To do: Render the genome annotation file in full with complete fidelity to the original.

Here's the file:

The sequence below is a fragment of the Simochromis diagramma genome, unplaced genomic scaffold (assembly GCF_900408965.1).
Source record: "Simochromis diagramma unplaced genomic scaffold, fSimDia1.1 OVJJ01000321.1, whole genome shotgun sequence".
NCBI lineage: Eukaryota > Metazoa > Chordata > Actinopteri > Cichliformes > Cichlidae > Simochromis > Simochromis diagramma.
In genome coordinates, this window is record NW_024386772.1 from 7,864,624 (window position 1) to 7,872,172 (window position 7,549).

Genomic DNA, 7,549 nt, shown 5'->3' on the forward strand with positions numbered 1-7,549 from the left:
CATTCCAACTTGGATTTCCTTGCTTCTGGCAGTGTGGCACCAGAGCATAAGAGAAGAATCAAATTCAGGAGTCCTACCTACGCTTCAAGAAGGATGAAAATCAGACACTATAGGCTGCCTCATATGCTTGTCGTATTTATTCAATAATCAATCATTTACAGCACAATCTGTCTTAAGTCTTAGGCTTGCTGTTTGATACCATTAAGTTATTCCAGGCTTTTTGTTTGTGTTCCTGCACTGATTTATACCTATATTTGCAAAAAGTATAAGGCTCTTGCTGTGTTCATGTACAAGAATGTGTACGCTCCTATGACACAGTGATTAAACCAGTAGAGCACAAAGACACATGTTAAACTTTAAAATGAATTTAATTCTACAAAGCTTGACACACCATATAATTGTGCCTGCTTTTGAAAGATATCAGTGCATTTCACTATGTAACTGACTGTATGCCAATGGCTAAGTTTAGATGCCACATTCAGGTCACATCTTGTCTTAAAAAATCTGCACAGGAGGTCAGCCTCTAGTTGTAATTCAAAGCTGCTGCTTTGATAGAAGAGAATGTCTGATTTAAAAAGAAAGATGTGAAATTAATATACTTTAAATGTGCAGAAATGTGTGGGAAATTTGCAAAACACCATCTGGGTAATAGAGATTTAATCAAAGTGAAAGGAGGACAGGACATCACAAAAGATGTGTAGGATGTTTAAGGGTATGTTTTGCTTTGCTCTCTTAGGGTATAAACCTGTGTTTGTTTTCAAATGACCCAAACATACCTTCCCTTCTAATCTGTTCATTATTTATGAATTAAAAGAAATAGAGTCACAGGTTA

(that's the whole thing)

The sequence below is a fragment of the Simochromis diagramma genome, unplaced genomic scaffold (assembly GCF_900408965.1).
Source record: "Simochromis diagramma unplaced genomic scaffold, fSimDia1.1 OVJJ01000321.1, whole genome shotgun sequence".
NCBI lineage: Eukaryota > Metazoa > Chordata > Actinopteri > Cichliformes > Cichlidae > Simochromis > Simochromis diagramma.
In genome coordinates, this window is record NW_024386772.1 from 7,864,624 (window position 1) to 7,872,172 (window position 7,549).

Genomic DNA, 7,549 nt, shown 5'->3' on the forward strand with positions numbered 1-7,549 from the left:
CATTCCAACTTGGATTTCCTTGCTTCTGGCAGTGTGGCACCAGAGCATAAGAGAAGAATCAAATTCAGGAGTCCTACCTACGCTTCAAGAAGGATGAAAATCAGACACTATAGGCTGCCTCATATGCTTGTCGTATTTATTCAATAATCAATCATTTACAGCACAATCTGTCTTAAGTCTTAGGCTTGCTGTTTGATACCATTAAGTTATTCCAGGCTTTTTGTTTGTGTTCCTGCACTGATTTATACCTATATTTGCAAAAAGTATAAGGCTCTTGCTGTGTTCATGTACAAGAATGTGTACGCTCCTATGACACAGTGATTAAACCAGTAGAGCACAAAGACACATGTTAAACTTTAAAATGAATTTAATTCTACAAAGCTTGACACACCATATAATTGTGCCTGCTTTTGAAAGATATCAGTGCATTTCACTATGTAACTGACTGTATGCCAATGGCTAAGTTTAGATGCCACATTCAGGTCACATCTTGTCTTAAAAAATCTGCACAGGAGGTCAGCCTCTAGTTGTAATTCAAAGCTGCTGCTTTGATAGAAGAGAATGTCTGATTTAAAAAGAAAGATGTGAAATTAATATACTTTAAATGTGCAGAAATGTGTGGGAAATTTGCAAAACACCATCTGGGTAATAGAGATTTAATCAAAGTGAAAGGAGGACAGGACATCACAAAAGATGTGTAGGATGTTTAAGGGTATGTTTTGCTTTGCTCTCTTAGGGTATAAACCTGTGTTTGTTTTCAAATGACCCAAACATACCTTCCCTTCTAATCTGTTCATTATTTATGAATTAAAAGAAATAGAGTCACAGGTTA